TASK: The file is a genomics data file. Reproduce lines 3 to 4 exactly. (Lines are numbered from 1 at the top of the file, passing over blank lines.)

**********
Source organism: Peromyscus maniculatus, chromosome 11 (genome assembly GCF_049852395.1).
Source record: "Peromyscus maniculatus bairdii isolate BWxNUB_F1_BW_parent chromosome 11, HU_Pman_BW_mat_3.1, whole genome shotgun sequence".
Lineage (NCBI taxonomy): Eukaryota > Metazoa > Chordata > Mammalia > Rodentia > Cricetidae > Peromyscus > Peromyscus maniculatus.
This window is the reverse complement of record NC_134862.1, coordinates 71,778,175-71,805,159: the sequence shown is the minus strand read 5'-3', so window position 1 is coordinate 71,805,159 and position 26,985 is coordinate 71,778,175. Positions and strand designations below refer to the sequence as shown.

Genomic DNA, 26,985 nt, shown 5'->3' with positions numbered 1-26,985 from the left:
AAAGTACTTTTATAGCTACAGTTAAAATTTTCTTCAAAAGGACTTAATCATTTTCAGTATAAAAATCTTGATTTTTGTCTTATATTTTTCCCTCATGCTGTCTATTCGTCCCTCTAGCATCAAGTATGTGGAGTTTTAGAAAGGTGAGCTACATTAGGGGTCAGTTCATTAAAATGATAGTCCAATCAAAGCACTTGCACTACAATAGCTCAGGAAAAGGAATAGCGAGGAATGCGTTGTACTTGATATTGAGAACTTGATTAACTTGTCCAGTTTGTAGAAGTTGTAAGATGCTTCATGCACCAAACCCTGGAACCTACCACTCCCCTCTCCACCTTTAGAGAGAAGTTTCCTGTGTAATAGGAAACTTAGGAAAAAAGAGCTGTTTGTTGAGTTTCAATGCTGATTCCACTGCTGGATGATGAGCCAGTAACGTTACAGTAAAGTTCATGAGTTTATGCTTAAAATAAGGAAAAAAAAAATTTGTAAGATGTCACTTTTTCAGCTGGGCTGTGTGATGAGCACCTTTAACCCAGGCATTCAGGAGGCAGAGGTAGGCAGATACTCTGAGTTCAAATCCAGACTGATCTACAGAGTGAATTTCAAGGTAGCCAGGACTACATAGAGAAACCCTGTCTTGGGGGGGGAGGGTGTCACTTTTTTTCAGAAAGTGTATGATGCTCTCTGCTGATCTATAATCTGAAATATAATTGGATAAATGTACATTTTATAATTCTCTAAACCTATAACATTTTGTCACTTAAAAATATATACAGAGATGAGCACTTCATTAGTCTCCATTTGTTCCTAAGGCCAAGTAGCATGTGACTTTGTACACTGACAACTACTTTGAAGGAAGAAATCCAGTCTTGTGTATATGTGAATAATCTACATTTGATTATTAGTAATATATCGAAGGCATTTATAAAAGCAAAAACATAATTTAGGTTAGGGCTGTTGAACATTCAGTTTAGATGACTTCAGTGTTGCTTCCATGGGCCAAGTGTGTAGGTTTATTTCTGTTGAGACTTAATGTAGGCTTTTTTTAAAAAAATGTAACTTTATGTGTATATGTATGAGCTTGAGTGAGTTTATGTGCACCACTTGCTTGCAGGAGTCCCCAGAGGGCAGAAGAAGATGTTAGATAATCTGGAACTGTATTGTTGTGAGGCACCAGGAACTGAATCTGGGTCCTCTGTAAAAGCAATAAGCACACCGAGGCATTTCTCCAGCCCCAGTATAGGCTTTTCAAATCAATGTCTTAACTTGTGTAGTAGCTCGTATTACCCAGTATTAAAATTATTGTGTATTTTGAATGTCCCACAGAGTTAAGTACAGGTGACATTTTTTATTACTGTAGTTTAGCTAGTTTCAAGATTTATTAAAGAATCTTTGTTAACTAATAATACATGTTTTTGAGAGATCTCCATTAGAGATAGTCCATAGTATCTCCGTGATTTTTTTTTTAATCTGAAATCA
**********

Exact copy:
Lineage (NCBI taxonomy): Eukaryota > Metazoa > Chordata > Mammalia > Rodentia > Cricetidae > Peromyscus > Peromyscus maniculatus.
This window is the reverse complement of record NC_134862.1, coordinates 71,778,175-71,805,159: the sequence shown is the minus strand read 5'-3', so window position 1 is coordinate 71,805,159 and position 26,985 is coordinate 71,778,175. Positions and strand designations below refer to the sequence as shown.